Employers get firsthand look at NY Army National Guard Training
Story by Eric Durr on 09/17/2019
CAMP SMITH, N.Y. — Employers from Long Island and the Albany, N.Y. area got a four-day training weekend crammed into one day during an Employer Support of the Guard and Reserve “boss lift” to the New York National Guard’s Camp Smith Training Site Monday, Sept. 16.
The 20 civilians were moved to and from the camp, located north of Peekskill, N.Y., by UH-60 Black Hawk helicopters. Once on the ground, they toured the New York Army National Guard’s newest maintenance facility, ate a lunch of MREs, and experienced the training simulators located at the post.
A high-point for the employers was the chance to fire M-4s and M-9 pistols on one of Camp Smith’s ranges. Sgt. 1st Class Frederick Goldacker, a member of the 2nd Battalion, 108th Infantry, and Sgt. Omar Ortega, a Soldier in the 1st Battalion, 69th Infantry, but the civilians through a quick safety class and then got them shooting.
“It was unbelievable,” said Matthew Zink, the training director for the Bricklayers and Allied Craftworkers Union in Albany.
“It gets your heart going,” said Jerry Anthis, a service manager for Sinclair fuels after firing an M-4 on the full auto setting.
Employer Support of the Guard and Reserve, commonly known as ESGR, is a federal program designed to help business owners and supervisors understand what the Guard members and reservists who work for them do.
The goal, said Emil Baker, the ESGR outreach director for New York, is to ease the friction that can occur when a Guard Soldier or Airman asks for military leave.
Bringing employers to Camp Smith to get a short taste of military life, is part of that, said Baker, the owner of the Big Moose Deli in Hoosick Falls, N.Y.
“It gives them the ability to understand that this is not just play time–the weekends that they go and train–this is an important mission,” Baker said.
Bosses can be nominated by the Guardsmen who work for them. In many instances ESGR invites business owners who have reached out for information about the Guard or reserves, Baker explained.
Gina Berrent, a supervisor at New York University Winthrop Hospital, was nominated to participate by a National Guard Soldier who works for her.
“I was so honored that he even considered me for this,” Berrent said.
Kevin Peters, a supervisor at the Longwoods Youth Association, said the two Guard Soldiers who work for him recommended him for the trip.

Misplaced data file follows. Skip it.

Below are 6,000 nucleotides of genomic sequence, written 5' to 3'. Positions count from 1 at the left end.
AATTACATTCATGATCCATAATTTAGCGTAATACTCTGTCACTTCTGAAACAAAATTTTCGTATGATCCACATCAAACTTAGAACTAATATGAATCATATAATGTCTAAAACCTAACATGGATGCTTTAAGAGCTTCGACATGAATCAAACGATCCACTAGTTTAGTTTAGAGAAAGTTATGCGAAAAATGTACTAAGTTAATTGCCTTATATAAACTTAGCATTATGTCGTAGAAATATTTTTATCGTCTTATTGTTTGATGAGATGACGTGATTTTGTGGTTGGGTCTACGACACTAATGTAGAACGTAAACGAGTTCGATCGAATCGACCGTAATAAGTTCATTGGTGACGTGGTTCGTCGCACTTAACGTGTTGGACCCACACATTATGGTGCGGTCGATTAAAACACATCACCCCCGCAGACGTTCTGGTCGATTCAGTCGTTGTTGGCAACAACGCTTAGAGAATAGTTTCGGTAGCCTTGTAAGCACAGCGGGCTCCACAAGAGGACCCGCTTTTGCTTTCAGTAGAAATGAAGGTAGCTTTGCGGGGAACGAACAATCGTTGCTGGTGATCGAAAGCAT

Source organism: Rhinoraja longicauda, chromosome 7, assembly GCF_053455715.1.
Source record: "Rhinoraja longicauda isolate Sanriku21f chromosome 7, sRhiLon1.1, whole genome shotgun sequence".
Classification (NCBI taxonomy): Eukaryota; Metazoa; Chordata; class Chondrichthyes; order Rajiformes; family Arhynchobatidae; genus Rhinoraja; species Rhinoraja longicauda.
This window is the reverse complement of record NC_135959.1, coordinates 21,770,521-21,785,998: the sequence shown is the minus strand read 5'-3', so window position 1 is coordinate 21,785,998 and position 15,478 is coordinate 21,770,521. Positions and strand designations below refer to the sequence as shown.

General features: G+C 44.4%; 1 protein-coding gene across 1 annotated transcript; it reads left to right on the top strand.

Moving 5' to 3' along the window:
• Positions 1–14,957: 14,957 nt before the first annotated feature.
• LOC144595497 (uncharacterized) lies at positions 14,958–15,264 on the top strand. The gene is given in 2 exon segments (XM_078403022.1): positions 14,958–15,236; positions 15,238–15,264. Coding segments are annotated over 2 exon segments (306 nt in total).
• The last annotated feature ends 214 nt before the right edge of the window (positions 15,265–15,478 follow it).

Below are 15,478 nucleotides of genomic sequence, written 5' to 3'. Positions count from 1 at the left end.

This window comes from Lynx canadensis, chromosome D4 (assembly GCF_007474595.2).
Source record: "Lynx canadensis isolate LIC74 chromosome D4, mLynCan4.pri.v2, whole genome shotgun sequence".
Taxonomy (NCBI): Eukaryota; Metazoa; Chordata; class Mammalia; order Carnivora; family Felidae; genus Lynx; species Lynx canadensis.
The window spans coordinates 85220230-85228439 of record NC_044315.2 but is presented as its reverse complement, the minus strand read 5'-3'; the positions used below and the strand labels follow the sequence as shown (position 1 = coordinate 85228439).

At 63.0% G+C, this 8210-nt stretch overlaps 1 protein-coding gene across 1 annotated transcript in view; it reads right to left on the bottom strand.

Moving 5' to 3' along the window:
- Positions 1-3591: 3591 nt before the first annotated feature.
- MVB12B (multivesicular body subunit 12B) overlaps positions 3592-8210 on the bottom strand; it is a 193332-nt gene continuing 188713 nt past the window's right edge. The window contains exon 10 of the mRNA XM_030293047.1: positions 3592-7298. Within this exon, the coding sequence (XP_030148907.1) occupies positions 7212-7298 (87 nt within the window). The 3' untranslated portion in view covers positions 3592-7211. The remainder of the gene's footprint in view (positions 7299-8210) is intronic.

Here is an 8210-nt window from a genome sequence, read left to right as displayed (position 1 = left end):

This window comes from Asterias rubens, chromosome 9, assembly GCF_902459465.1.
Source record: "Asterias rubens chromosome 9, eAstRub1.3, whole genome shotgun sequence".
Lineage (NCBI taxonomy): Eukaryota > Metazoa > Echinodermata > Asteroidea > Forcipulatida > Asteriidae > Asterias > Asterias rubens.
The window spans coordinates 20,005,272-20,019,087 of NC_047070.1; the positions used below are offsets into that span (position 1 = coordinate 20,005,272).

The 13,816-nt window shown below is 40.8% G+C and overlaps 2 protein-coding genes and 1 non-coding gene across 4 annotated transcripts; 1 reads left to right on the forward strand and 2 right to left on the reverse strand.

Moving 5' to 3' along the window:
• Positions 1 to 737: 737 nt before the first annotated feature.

“It was an unbelievable chance for me to come here today and I wouldn’t miss it for the world,” Peters said.
Major Michael Sicinski, a member of the Camp Smith garrison, and 16 Soldiers who volunteered to come in for a duty day, orchestrated the event.
“I wanted to put on a showcase for the coolest stuff and give them the widest range of exposure, the best bang for the buck,” Sicinski explained.
“The guys called it going Hollywood,” he added.
To do that, Sicinski rolled out the most impressive simulators the New York Army National Guard has at Camp Smith.
The employers experienced the Engagement Skills Trainer, in which they fired M-4s and M-9s at digital targets on standard Army qualification courses, and then conducted simulated missions.
“It was exciting and I hit the targets,” said PSEG senior supervisor Lindsay McKinley. “I am a sharpshooter.”
The bosses also got a chance to go through the Virtual Convoy Operations Trainer which allowed them to fire an M-2 .50 caliber machinegun from a simulated humvee.
“It was very realistic to shot a .50 caliber gun and just to see the training the guys go through,” Peters said.
The best and most impressive event, Sicinski said, was the Range-In-A-Box simulator. This system put the civilians in a close combat environment and let them shoot at real physical targets with soft pellet ammunition.
While the civilian guests had a great time in the simulators, the MRE lunch didn’t go over as well as he thought it would, Sicinski admitted.
“The MREs were not a big hit,” he said.
They’re interesting, said McKinley, the PSEG supervisor, as she ate chili mac from an MRE packet.
The Soldiers showed the civilians how to use the MRE heaters and discussed the merits of different entrees. They also pointed out that a key part of the MRE experience was trading items.
Berrent, said that the chicken with tortillas she ate “wasn’t so bad,” but she opted to top off her lunch with a bag of very civilian potato chips.
“I tried to trade my Reese’s Pieces for a Tootsie Roll but I didn’t get any,” she added.
Most of the Soldiers who put on the ESGR event volunteered to take a day off from their civilian jobs to be there, Sicinski said.
One of those was Staff Sgt. Arthur Harrison, whose drill job is to run the convoy operations trainer.
He was pleased to be able to be part of the ESGR event, Harrison said.
“It is kind of important and I am glad this program is here,” he said. “This way the employers get to see exactly what people do when they come here to train.”